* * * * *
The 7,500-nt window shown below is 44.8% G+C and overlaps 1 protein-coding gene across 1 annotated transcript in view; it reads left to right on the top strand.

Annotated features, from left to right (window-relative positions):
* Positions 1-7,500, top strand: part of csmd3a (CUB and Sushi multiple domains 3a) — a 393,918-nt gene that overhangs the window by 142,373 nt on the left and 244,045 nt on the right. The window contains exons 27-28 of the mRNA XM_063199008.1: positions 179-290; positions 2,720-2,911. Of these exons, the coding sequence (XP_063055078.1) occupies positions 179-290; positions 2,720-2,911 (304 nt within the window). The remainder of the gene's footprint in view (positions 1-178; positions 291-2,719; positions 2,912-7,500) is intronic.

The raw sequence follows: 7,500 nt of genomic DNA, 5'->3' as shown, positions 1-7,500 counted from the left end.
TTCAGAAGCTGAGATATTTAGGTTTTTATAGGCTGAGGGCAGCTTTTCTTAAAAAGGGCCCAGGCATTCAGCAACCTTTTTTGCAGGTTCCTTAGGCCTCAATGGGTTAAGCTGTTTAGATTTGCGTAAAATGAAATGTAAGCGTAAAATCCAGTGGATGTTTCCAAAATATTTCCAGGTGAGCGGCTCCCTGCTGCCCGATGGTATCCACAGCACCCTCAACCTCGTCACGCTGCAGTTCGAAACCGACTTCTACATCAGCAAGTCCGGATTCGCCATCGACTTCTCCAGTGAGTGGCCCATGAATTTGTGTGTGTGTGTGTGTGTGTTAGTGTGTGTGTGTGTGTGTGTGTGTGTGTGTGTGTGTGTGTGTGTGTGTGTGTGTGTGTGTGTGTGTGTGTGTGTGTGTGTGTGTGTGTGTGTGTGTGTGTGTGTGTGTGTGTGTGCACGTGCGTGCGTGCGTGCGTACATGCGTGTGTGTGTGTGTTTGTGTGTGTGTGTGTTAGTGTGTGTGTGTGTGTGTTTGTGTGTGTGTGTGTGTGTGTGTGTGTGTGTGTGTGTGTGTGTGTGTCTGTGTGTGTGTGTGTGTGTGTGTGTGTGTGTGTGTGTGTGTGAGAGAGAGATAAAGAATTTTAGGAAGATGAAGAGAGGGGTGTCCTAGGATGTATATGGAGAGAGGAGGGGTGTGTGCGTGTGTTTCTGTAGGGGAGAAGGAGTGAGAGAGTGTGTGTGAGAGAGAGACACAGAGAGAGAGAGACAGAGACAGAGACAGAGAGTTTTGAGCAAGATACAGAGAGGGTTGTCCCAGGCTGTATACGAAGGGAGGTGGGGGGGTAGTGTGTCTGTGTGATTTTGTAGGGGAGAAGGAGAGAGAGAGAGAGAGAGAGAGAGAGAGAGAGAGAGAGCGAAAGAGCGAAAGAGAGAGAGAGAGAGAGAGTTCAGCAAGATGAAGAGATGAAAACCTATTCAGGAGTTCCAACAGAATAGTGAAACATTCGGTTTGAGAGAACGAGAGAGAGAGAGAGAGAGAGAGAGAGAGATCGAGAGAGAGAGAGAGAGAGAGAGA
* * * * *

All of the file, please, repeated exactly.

The 7,500-nt window shown below is 44.8% G+C and overlaps 1 protein-coding gene across 1 annotated transcript in view; it reads left to right on the top strand.

Annotated features, from left to right (window-relative positions):
* Positions 1-7,500, top strand: part of csmd3a (CUB and Sushi multiple domains 3a) — a 393,918-nt gene that overhangs the window by 142,373 nt on the left and 244,045 nt on the right. The window contains exons 27-28 of the mRNA XM_063199008.1: positions 179-290; positions 2,720-2,911. Of these exons, the coding sequence (XP_063055078.1) occupies positions 179-290; positions 2,720-2,911 (304 nt within the window). The remainder of the gene's footprint in view (positions 1-178; positions 291-2,719; positions 2,912-7,500) is intronic.

The raw sequence follows: 7,500 nt of genomic DNA, 5'->3' as shown, positions 1-7,500 counted from the left end.
TTCAGAAGCTGAGATATTTAGGTTTTTATAGGCTGAGGGCAGCTTTTCTTAAAAAGGGCCCAGGCATTCAGCAACCTTTTTTGCAGGTTCCTTAGGCCTCAATGGGTTAAGCTGTTTAGATTTGCGTAAAATGAAATGTAAGCGTAAAATCCAGTGGATGTTTCCAAAATATTTCCAGGTGAGCGGCTCCCTGCTGCCCGATGGTATCCACAGCACCCTCAACCTCGTCACGCTGCAGTTCGAAACCGACTTCTACATCAGCAAGTCCGGATTCGCCATCGACTTCTCCAGTGAGTGGCCCATGAATTTGTGTGTGTGTGTGTGTGTGTTAGTGTGTGTGTGTGTGTGTGTGTGTGTGTGTGTGTGTGTGTGTGTGTGTGTGTGTGTGTGTGTGTGTGTGTGTGTGTGTGTGTGTGTGTGTGTGTGTGTGTGTGTGTGTGTGTGTGCACGTGCGTGCGTGCGTGCGTACATGCGTGTGTGTGTGTGTTTGTGTGTGTGTGTGTTAGTGTGTGTGTGTGTGTGTTTGTGTGTGTGTGTGTGTGTGTGTGTGTGTGTGTGTGTGTGTGTGTGTCTGTGTGTGTGTGTGTGTGTGTGTGTGTGTGTGTGTGTGTGTGAGAGAGAGATAAAGAATTTTAGGAAGATGAAGAGAGGGGTGTCCTAGGATGTATATGGAGAGAGGAGGGGTGTGTGCGTGTGTTTCTGTAGGGGAGAAGGAGTGAGAGAGTGTGTGTGAGAGAGAGACACAGAGAGAGAGAGACAGAGACAGAGACAGAGAGTTTTGAGCAAGATACAGAGAGGGTTGTCCCAGGCTGTATACGAAGGGAGGTGGGGGGGTAGTGTGTCTGTGTGATTTTGTAGGGGAGAAGGAGAGAGAGAGAGAGAGAGAGAGAGAGAGAGAGAGAGAGCGAAAGAGCGAAAGAGAGAGAGAGAGAGAGAGTTCAGCAAGATGAAGAGATGAAAACCTATTCAGGAGTTCCAACAGAATAGTGAAACATTCGGTTTGAGAGAACGAGAGAGAGAGAGAGAGAGAGAGAGAGAGATCGAGAGAGAGAGAGAGAGAGAGAGA